They can be readily dissolved in caustic to give the desired solution 'for sizing.
The preparation of the granulated interpolymer is illustrated by the following example:
EXAMPLE X meric methacrylic acid and 108 grams of benzoylperoxide was added. The stirring device was again started and indirect heating was applied until a, temperature of C. was reached in the charge, following which cooling was applied as a necessary to maintain this internal temperature. Approximately forty minutes was required from addition of the monomer until polymerization was completed. Polymerization is essentially completed at the time refluxing is no longer obtained at 90 C. and is also evidenced by a drop in the intemal temperature. The polymer appears as very fine, solid granules which are dispersed in the aqueous phase as long as stirring is continued and settled when stirring its stopped. If desired, the polymer slurry may be filtered or centrifuged and dried to obtain the methacrylic acid-methyl methacrylate interpolymer in a dry, solid form, or the interpolymer may be converted to the water-soluble sodium salt by transferring the entire polymer slurry to a vessel containing a stirred solution of 8 pounds of sodium hydroxide and 10.5 gallons of water and stirring until the interpolymer is completely dissolved. A viscous aqueous solution of the sodium salt with a pH between 8 and 9 is obtained.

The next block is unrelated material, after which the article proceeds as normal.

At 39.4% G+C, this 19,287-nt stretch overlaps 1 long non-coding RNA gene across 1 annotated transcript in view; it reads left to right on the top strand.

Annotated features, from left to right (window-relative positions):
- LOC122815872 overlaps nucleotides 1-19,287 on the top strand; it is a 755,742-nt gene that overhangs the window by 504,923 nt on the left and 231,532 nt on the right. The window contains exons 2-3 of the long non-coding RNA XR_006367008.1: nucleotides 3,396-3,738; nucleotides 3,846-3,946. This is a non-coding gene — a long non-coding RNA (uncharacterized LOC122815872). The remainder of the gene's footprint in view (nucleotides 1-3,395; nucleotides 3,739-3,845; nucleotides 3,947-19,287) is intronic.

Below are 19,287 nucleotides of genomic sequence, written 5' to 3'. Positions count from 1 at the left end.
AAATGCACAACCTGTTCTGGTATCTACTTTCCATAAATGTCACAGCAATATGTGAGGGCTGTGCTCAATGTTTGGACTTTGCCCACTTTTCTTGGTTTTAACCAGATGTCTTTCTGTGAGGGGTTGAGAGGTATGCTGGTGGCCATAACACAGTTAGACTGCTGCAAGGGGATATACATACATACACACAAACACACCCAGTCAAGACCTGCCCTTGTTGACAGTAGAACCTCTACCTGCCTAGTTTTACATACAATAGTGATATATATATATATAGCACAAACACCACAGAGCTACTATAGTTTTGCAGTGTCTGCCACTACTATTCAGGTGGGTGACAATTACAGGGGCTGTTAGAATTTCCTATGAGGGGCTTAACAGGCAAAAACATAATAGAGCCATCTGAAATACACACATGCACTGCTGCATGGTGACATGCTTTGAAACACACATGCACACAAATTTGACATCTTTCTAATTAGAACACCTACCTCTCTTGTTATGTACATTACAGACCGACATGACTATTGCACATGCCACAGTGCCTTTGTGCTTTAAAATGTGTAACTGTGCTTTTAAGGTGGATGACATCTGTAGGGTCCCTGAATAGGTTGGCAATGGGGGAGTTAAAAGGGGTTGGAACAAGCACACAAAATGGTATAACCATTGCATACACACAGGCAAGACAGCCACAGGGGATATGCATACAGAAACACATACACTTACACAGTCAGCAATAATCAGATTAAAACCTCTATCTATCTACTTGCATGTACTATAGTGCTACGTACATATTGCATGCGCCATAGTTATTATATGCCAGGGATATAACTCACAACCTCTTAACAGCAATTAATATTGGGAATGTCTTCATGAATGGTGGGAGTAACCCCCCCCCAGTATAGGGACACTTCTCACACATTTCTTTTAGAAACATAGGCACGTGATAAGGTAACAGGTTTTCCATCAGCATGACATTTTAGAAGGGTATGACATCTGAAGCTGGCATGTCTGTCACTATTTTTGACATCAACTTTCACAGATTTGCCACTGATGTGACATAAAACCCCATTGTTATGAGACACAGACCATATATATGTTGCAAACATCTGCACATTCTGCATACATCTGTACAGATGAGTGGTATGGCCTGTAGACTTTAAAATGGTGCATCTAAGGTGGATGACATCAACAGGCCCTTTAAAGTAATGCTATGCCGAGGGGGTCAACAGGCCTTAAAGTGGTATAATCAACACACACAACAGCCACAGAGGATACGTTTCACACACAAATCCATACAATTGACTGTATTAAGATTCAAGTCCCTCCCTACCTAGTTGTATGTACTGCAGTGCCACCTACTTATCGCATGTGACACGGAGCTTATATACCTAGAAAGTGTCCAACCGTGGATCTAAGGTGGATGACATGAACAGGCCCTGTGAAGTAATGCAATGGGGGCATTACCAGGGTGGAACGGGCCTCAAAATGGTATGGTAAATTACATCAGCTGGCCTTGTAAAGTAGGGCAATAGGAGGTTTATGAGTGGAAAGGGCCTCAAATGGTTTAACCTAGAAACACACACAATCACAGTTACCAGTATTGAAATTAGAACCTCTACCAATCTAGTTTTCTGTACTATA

Also, in place of the alkali solution of the interpolymers, the corresponding alkali salts of the inter-polymers may be isolated from their solution in alkali, by, for example, precipitation with methyl alcohol. Such salts can be conveniently shipped and stored and can be dissolved directly in water to form the size solution.
These examples are not intended to cover all the possible methods of preparation and application of these materials nor all the types of fabrics for which they can be used. To anyone skilled in the art of textile sizing it will be obvious that a great many other variations are possible in these materials and in the methods of application.